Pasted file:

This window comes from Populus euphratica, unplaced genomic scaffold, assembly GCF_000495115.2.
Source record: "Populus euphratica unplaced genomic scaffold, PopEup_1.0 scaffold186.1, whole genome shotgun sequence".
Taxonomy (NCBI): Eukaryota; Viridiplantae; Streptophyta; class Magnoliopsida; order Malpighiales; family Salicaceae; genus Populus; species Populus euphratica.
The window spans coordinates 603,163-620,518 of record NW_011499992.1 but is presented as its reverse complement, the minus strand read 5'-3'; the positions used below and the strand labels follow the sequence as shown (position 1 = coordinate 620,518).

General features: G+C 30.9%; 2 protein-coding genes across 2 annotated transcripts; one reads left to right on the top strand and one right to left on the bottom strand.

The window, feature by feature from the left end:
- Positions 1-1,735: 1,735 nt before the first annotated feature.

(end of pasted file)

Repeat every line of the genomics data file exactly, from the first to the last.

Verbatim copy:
This window comes from Populus euphratica, unplaced genomic scaffold, assembly GCF_000495115.2.
Source record: "Populus euphratica unplaced genomic scaffold, PopEup_1.0 scaffold186.1, whole genome shotgun sequence".
Taxonomy (NCBI): Eukaryota; Viridiplantae; Streptophyta; class Magnoliopsida; order Malpighiales; family Salicaceae; genus Populus; species Populus euphratica.
The window spans coordinates 603,163-620,518 of record NW_011499992.1 but is presented as its reverse complement, the minus strand read 5'-3'; the positions used below and the strand labels follow the sequence as shown (position 1 = coordinate 620,518).

General features: G+C 30.9%; 2 protein-coding genes across 2 annotated transcripts; one reads left to right on the top strand and one right to left on the bottom strand.

The window, feature by feature from the left end:
- Positions 1-1,735: 1,735 nt before the first annotated feature.